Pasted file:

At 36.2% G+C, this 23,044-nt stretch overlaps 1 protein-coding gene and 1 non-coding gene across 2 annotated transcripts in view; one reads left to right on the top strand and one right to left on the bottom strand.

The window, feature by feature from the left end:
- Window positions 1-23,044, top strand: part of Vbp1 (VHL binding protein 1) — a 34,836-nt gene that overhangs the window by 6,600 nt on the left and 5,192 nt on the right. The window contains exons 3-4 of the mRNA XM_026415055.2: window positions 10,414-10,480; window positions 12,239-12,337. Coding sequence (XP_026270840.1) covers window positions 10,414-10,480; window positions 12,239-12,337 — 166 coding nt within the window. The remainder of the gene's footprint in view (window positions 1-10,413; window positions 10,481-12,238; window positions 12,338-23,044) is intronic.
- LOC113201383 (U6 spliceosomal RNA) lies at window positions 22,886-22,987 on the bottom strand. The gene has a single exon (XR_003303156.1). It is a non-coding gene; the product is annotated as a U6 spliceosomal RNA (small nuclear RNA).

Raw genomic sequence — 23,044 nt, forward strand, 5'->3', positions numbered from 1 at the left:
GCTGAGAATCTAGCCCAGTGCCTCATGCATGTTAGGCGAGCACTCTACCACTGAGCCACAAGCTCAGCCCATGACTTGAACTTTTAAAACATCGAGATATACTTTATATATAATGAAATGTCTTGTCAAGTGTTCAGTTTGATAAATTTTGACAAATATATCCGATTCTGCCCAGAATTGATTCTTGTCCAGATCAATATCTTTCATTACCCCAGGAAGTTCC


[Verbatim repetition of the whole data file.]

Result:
At 36.2% G+C, this 23,044-nt stretch overlaps 1 protein-coding gene and 1 non-coding gene across 2 annotated transcripts in view; one reads left to right on the top strand and one right to left on the bottom strand.

The window, feature by feature from the left end:
- Window positions 1-23,044, top strand: part of Vbp1 (VHL binding protein 1) — a 34,836-nt gene that overhangs the window by 6,600 nt on the left and 5,192 nt on the right. The window contains exons 3-4 of the mRNA XM_026415055.2: window positions 10,414-10,480; window positions 12,239-12,337. Coding sequence (XP_026270840.1) covers window positions 10,414-10,480; window positions 12,239-12,337 — 166 coding nt within the window. The remainder of the gene's footprint in view (window positions 1-10,413; window positions 10,481-12,238; window positions 12,338-23,044) is intronic.
- LOC113201383 (U6 spliceosomal RNA) lies at window positions 22,886-22,987 on the bottom strand. The gene has a single exon (XR_003303156.1). It is a non-coding gene; the product is annotated as a U6 spliceosomal RNA (small nuclear RNA).

Raw genomic sequence — 23,044 nt, forward strand, 5'->3', positions numbered from 1 at the left:
GCTGAGAATCTAGCCCAGTGCCTCATGCATGTTAGGCGAGCACTCTACCACTGAGCCACAAGCTCAGCCCATGACTTGAACTTTTAAAACATCGAGATATACTTTATATATAATGAAATGTCTTGTCAAGTGTTCAGTTTGATAAATTTTGACAAATATATCCGATTCTGCCCAGAATTGATTCTTGTCCAGATCAATATCTTTCATTACCCCAGGAAGTTCC